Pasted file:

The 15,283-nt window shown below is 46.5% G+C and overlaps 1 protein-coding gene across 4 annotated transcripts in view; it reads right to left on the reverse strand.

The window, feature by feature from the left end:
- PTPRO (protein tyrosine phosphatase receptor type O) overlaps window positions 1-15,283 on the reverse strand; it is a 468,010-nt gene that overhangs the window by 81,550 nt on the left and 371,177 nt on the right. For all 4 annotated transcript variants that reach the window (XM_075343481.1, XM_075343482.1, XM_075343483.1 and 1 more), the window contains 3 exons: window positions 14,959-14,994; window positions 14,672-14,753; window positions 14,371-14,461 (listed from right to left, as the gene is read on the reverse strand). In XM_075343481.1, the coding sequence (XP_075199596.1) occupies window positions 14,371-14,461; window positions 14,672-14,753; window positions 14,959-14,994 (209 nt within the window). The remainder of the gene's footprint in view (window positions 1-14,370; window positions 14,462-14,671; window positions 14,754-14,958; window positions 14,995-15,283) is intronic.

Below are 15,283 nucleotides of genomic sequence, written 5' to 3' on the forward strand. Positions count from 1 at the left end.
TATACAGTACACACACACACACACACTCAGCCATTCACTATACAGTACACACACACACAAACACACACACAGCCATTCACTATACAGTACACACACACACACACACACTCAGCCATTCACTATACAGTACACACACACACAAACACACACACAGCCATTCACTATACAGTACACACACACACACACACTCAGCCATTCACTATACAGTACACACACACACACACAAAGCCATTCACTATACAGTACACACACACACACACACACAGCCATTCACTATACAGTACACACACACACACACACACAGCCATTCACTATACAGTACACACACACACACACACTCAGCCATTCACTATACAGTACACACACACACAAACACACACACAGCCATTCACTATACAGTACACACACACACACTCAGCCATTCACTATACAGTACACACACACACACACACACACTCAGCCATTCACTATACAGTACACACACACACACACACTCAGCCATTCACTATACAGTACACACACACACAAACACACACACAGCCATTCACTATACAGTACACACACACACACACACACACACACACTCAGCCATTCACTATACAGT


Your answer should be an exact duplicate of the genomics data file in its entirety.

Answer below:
The 15,283-nt window shown below is 46.5% G+C and overlaps 1 protein-coding gene across 4 annotated transcripts in view; it reads right to left on the reverse strand.

The window, feature by feature from the left end:
- PTPRO (protein tyrosine phosphatase receptor type O) overlaps window positions 1-15,283 on the reverse strand; it is a 468,010-nt gene that overhangs the window by 81,550 nt on the left and 371,177 nt on the right. For all 4 annotated transcript variants that reach the window (XM_075343481.1, XM_075343482.1, XM_075343483.1 and 1 more), the window contains 3 exons: window positions 14,959-14,994; window positions 14,672-14,753; window positions 14,371-14,461 (listed from right to left, as the gene is read on the reverse strand). In XM_075343481.1, the coding sequence (XP_075199596.1) occupies window positions 14,371-14,461; window positions 14,672-14,753; window positions 14,959-14,994 (209 nt within the window). The remainder of the gene's footprint in view (window positions 1-14,370; window positions 14,462-14,671; window positions 14,754-14,958; window positions 14,995-15,283) is intronic.

Below are 15,283 nucleotides of genomic sequence, written 5' to 3' on the forward strand. Positions count from 1 at the left end.
TATACAGTACACACACACACACACACTCAGCCATTCACTATACAGTACACACACACACAAACACACACACAGCCATTCACTATACAGTACACACACACACACACACACTCAGCCATTCACTATACAGTACACACACACACAAACACACACACAGCCATTCACTATACAGTACACACACACACACACACTCAGCCATTCACTATACAGTACACACACACACACACAAAGCCATTCACTATACAGTACACACACACACACACACACAGCCATTCACTATACAGTACACACACACACACACACACAGCCATTCACTATACAGTACACACACACACACACACTCAGCCATTCACTATACAGTACACACACACACAAACACACACACAGCCATTCACTATACAGTACACACACACACACTCAGCCATTCACTATACAGTACACACACACACACACACACACTCAGCCATTCACTATACAGTACACACACACACACACACTCAGCCATTCACTATACAGTACACACACACACAAACACACACACAGCCATTCACTATACAGTACACACACACACACACACACACACACACTCAGCCATTCACTATACAGT